In her introduction, Leigh says her book is “devoted to purposeful felting with beautiful results.” She could easily have said, “beautiful and imaginative results.” She plays around with different fibers, stitches, and shapes on handknitted fabric, and with recycled thrift-shop sweaters and unspun fiber, as well. She also experiments with shibori (the Japanese technique of manipulating fabric by tying, twisting, or incorporating objects before felting), reverse appliqué, and needle felting,
Leigh Radford has capitalized on felting’s inconsistencies to create 30 projects that are delightfully distinct from one another and surprisingly beautiful in their nuanced use of this technique. The projects include all manner of things, among them: a tiny, round, zippered coin purse; pillows, a blanket, and simple sweaters embellished with needle felting; Christmas “stockings” and ornaments; an ottoman upholstered with textured felted panels; and jewelry--including colorful rings that are truly wearable.
Leigh’s soft, pleated cloche belies the notion that felted fabric is always stiff and scratchy. The open cardigan with a collar needle-felted in a merino/silk blend is pure elegance, and the felted buttons, some with bits of embroidery, would make a wonderful accent point on your next button-up project.
Perhaps, as a favorite, I’d pick the seat and back covers for a vintage kitchen chair. Leigh made the covers in a random polka dot pattern worked in reverse appliqué. The covers consist of two layers of felted fabric; cut out shapes in the top layer allow the colored bottom layer to peak through.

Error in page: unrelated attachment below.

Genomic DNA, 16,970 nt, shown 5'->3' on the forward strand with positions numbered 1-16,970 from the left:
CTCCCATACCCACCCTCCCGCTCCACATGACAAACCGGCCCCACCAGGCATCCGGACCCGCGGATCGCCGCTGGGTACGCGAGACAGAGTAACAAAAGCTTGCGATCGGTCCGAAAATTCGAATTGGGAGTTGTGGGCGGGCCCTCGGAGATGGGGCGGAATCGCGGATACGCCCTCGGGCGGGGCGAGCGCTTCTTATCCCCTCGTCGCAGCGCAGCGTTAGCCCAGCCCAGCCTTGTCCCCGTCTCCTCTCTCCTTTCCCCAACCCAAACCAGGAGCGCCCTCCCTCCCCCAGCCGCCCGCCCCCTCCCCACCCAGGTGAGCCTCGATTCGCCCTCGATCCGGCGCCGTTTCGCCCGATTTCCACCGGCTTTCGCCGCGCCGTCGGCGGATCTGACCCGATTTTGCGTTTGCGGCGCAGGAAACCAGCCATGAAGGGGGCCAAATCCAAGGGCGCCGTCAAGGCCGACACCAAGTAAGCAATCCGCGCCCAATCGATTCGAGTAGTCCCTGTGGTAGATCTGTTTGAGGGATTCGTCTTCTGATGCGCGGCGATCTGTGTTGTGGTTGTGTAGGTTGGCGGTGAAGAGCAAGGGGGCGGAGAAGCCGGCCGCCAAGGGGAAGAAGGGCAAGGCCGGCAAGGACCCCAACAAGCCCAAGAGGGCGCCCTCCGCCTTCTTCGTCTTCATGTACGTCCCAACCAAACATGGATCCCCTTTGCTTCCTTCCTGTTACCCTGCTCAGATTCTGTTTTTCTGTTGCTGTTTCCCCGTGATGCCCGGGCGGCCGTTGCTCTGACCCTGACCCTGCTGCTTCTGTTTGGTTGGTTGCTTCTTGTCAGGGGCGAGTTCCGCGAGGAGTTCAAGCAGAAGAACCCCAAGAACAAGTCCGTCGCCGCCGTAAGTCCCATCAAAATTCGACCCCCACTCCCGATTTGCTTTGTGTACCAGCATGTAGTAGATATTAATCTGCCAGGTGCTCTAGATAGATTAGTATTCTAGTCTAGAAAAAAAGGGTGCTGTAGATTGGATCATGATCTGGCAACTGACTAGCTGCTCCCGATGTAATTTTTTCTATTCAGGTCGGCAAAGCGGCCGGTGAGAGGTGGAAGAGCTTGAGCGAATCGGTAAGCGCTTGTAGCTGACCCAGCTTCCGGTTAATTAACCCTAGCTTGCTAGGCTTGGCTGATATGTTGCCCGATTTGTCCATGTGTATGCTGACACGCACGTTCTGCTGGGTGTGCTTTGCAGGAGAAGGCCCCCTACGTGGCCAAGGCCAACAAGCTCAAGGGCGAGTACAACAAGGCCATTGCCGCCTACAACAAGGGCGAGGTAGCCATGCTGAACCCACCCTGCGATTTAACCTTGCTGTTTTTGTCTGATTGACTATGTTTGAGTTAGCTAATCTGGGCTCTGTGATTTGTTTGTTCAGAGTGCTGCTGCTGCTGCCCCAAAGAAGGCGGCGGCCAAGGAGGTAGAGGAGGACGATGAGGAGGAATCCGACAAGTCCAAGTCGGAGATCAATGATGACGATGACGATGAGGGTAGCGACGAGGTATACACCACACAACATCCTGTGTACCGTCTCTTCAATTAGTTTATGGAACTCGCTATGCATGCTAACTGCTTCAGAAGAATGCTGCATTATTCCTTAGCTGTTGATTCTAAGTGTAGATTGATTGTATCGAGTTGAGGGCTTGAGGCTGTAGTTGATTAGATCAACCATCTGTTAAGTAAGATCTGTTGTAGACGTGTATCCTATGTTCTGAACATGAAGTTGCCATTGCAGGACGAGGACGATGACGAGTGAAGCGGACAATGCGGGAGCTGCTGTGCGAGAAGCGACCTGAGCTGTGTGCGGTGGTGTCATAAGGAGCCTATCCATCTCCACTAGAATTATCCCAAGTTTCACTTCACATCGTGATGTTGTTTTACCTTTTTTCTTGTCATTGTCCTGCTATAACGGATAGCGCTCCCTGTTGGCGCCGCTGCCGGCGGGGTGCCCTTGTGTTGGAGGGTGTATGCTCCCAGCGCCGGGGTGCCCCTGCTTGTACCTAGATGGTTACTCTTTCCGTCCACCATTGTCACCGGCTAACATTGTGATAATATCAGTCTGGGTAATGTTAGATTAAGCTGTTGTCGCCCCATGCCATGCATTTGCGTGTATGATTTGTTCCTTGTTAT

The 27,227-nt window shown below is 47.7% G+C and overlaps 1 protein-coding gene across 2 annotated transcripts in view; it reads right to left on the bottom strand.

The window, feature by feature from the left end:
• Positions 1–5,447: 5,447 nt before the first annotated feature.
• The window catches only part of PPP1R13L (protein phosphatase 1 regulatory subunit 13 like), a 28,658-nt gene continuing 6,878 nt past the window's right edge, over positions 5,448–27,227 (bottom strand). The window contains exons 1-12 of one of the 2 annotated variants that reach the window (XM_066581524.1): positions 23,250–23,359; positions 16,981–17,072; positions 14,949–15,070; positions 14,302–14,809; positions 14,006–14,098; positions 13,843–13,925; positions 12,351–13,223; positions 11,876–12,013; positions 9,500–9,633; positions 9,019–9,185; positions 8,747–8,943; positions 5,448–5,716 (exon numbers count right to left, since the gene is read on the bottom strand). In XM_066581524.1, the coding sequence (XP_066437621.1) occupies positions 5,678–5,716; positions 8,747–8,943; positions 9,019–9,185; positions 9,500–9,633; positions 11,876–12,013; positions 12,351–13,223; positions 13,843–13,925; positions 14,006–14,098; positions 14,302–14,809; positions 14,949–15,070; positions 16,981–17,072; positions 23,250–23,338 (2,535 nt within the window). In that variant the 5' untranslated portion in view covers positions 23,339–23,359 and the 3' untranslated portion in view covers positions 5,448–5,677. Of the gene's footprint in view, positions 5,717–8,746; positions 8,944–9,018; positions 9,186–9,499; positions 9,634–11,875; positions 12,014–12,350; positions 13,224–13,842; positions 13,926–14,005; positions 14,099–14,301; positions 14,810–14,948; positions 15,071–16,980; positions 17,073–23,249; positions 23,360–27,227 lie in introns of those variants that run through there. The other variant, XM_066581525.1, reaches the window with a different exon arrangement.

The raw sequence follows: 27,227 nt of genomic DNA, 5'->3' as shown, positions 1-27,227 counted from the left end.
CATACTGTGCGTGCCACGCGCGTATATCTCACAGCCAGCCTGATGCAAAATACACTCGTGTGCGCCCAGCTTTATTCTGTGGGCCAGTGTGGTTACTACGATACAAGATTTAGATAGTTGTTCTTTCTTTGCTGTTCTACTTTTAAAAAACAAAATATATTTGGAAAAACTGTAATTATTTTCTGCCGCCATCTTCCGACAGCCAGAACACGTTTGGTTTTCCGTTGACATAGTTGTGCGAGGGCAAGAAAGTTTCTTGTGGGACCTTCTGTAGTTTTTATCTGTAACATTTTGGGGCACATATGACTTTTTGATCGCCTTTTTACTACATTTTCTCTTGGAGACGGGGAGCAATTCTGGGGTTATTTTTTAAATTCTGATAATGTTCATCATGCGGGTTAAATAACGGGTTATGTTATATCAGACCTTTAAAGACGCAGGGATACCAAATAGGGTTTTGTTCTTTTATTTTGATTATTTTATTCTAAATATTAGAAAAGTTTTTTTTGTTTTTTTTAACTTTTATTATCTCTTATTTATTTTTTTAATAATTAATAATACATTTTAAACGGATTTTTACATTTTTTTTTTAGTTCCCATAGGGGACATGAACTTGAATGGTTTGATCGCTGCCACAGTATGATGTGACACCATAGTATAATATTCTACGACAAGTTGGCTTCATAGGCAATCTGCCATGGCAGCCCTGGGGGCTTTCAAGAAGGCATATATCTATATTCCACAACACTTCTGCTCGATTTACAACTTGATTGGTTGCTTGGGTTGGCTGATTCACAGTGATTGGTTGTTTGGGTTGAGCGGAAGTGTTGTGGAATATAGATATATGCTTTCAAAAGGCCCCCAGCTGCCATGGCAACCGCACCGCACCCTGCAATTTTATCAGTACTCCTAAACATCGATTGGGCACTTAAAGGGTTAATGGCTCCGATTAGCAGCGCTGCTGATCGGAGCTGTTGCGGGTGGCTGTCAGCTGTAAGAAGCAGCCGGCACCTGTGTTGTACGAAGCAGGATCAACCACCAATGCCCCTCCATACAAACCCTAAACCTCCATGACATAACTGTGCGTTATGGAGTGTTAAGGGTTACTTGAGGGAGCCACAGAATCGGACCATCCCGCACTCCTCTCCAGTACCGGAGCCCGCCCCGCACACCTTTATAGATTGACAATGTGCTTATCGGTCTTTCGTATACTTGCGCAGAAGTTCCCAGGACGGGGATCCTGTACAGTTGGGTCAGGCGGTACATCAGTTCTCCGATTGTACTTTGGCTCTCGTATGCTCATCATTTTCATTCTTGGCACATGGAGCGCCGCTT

As a bonus: Leigh’s chapter on felting basics is full of hands-on wisdom. She gives explicit instructions on felting by hand, in different kinds of washing machines, the effect of felting on machine knits, different fibers, and different weights of yarn.
If you’re game to try a little nouveau felting, you can start with the Leigh’s projects for this weeks web letter: a cheery dog leash worked in CEY Renaissance and an elegant be-ribboned clutch bag knitted in Inca Alpaca.
The two projects in this web letter offer a great opportunity to talk about how different fibers, when felted, give varied results. Renaissance is 100% wool. When felted until the stitches are no longer visible, a smooth even, sturdy fabric is formed.
Inca is 100% alpaca and the difference in the composition of the fiber reveals a different felted fabric. When Inca is felted so that the stitch definition is erased, it makes a more textured and much softer, more pliable fabric.
Renaissance’s 40-color palette gives lots of choices for felted bags and other items. And because Renaissance comes in small, 50-gram hanks, you can work small projects or use many colors and they won’t leave you with a ton of unused yarn.
Inca’s super-soft hand, slight sheen, and wonderful texture are good for dressier projects, like this week’s clutch or jewelry. Choose from the 41-colors in the Inca line.
Here are the free downloadable Renaissance Dog Leash and Inca Felted Clutch patterns.
If you have difficulty downloading or printing the PDF patterns above, try these:
Renaissance Dog Leash page 1, page 2
Inca Felted Clutch page 1, page 2
Leigh’s felted leash is worked using a stitch pattern that forms two I-cords that are worked as one piece and roll in opposite directions toward the center. Using 2 double pointed needles, the first stitches of each row are knit and the last stitches are slipped. The piece is then turned, the yarn is pulled tightly, and then the previous row is repeated. This forms a sturdy fabric that is then made extra durable by felting, it also provides a very smooth edge along the length of the leash.